I draw the line at pistol calibers between .22 and 9x19mm, or larger than .44 Magnum. The sole exception in that range is .40S&W because I bought one and liked it until I shot it one-handed with an identical Steyr MA1 in .357 Sig in the other hand.
It was a revelation that .357 Sig is easier shooting than .40S&W. And then I compared it to 10mm and found the same thing, even though .40S&W is a shortened 10mm cartridge, the shooting pleasure is less than 10mm, not more. So I swapped the .40S&W for a 9mm subcompact Smith & Wesson.
But after handling this S&W Shorty Forty, I gotta admit it's tempting. I can't afford it and I haven't shot it and won't, for the same reason, but I will admit it is possible that someday, I might just buy another .40S&W, if I could find one like this that I could actually afford.
J.P. Sauer is the German firm that merged with the Swiss firm of Sig to form Sig Sauer, and neither Sig nor Sauer ever made anything but excellently engineered and manufactured firearms. There's another J.P. Sauer single-action .44 Magnum in the counter that will be my first single-action pistol if it's there long enough to get to the top of my buy-me-next list.
Anyway, I recommended he buy it. He turned to his wife and said, "What do you think? Should I put it on layaway?" His sweet wife didn't pause a second. "If you want it, go ahead and buy it."
Now fellas, that is the perfect wife. I can't even get my wife into a gun shop.
When we first married, she wasn't shaping up so I told her, "You've got three days to shape up and show me some improvement or ship out!" For the first two days, I didn't see a thing.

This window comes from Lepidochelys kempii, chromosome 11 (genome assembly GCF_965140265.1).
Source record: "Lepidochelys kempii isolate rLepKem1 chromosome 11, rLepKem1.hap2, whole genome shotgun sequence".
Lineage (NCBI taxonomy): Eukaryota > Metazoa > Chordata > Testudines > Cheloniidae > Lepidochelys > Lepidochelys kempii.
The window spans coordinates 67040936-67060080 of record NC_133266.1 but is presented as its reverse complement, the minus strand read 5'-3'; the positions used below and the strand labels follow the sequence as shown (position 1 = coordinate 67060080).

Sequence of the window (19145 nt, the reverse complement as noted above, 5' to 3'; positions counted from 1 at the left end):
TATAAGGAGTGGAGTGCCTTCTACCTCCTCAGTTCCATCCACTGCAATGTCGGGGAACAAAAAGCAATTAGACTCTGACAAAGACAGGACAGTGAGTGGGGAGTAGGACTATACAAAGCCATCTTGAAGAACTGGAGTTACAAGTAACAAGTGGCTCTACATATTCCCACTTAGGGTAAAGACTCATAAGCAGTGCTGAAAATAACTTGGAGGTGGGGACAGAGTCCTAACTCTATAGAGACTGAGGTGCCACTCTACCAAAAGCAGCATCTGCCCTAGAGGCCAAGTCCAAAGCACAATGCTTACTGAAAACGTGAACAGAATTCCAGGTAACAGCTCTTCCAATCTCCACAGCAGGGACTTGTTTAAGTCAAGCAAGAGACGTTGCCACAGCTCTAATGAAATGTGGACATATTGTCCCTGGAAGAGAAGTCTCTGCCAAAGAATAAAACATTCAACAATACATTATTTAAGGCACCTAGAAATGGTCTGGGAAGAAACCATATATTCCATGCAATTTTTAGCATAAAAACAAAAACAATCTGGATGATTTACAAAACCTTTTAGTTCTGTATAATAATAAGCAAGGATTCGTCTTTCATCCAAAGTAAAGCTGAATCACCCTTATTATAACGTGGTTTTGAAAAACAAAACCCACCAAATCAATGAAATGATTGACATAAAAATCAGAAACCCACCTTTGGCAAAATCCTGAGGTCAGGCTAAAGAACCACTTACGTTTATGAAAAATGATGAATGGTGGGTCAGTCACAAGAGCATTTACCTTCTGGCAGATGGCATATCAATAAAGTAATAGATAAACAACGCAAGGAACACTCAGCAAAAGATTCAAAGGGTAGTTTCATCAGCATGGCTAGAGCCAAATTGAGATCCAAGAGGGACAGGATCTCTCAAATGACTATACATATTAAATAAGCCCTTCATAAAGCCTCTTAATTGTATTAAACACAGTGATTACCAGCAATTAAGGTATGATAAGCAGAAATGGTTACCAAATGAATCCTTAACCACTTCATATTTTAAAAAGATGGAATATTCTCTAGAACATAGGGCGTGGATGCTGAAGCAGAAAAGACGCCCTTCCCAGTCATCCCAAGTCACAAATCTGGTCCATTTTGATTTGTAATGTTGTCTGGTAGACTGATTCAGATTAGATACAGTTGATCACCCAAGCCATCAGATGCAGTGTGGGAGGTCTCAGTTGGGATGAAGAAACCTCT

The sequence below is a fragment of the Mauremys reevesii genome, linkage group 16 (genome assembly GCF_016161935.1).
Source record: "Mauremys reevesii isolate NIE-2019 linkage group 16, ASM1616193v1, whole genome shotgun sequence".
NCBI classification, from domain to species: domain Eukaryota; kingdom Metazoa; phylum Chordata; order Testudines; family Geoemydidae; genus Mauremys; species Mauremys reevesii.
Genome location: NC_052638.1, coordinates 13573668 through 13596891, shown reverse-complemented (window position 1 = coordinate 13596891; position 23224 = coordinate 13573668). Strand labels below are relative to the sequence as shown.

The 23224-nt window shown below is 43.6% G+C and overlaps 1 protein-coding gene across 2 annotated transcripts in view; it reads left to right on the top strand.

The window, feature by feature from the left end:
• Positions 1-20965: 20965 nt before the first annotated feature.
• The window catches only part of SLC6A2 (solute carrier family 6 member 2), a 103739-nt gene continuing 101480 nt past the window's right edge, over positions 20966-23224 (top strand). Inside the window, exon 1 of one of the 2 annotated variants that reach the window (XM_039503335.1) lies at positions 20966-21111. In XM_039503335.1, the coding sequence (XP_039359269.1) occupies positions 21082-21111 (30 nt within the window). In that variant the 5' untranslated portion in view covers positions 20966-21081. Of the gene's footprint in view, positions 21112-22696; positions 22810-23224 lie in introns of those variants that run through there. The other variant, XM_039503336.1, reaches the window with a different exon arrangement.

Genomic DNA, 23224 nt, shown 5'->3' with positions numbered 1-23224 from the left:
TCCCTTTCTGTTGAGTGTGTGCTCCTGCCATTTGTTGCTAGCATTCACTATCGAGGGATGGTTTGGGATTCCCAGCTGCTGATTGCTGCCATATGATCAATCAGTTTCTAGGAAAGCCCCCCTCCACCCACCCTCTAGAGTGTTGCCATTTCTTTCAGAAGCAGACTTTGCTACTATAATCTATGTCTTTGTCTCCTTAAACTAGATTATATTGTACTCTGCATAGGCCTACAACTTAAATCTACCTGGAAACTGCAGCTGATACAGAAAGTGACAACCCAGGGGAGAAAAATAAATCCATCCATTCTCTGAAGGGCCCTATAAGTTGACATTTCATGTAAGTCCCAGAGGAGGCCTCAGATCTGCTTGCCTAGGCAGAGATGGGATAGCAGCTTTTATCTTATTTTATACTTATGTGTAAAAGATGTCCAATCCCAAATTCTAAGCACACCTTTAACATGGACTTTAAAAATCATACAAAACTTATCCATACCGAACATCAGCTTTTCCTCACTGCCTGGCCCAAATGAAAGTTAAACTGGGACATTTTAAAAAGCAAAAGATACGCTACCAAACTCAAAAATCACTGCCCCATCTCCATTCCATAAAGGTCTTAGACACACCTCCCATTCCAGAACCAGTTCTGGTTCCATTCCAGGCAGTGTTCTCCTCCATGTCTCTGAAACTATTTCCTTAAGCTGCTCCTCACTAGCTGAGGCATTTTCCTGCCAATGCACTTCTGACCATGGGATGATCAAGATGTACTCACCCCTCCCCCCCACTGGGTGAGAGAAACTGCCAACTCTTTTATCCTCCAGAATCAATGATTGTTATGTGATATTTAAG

Then on the third day, I started to see a little ... after the swelling went down in one of my eyes.
Wednesday, February 24, 2010
Paul Greenberg went to Arkansas to hear Sarah Palin speak and loved the whole atmosphere.
But first came the opening ceremonies, which went on satisfyingly forever. There was the old-time music given a new political spin, followed by the Formal Welcome, the Invocation, the Pledge of Allegiance, and then a Patriotic Tribute. At some point we sang God Bless America, or was it America the Beautiful, or both? It all melded.God, guns and grits, all in one place at one time, wish I'da been there.
I love that kind of thing, especially when I realized it had been exactly 89 years and 6 days since my mother, then a feisty 19-year-old traveling alone, stepped ashore at the Port of Boston on February 10, 1921, wiped the dust of Europe off her feet, and never looked back at the Old World -- except with immense relief to have done with it. America the Beautiful indeed. What a fine celebration the evening was.
Oh, yes, Sarah Palin also spoke. After she'd been presented with a souvenir of Arkansas -- a .44 magnum. Welcome, Miss Sarah, to another part of the country where folks hold on to their religion and their guns. The former mayor of Wasilla, Alaska, should have been right at home, and certainly acted like it.
The lady not only knew where she was but, more important, like Rose in the movie "Moonstruck," knows who she is. And makes no apologies for it. That's something else her oh-so-superior critics can't stand. Other politicians are so sophisticated, flexible, plastic, nuanced ... that they seem to have no backbone at all. Sarah Palin is always Sarah Palin.
If she weren't an Alaskan, she'd make a heckuvan Arkansan. The accent -- a kind of Far, Far North Side Chicagoan, or maybe Minnesotan extended to the Arctic Circle -- has come to sound almost homey by now. Comfortable, assuring. Maybe because she dares to say what so many are feeling, especially after Year One of the Obama Era, aka the Continuing Crack-Up. She didn't say anything new, and didn't have to. All she had to do was channel the feeling out there in the arena. Which she did.
Remember the guy who got on a plane with a bomb in his shoe?
Did you know his trial is over?
Did you know he was sentenced?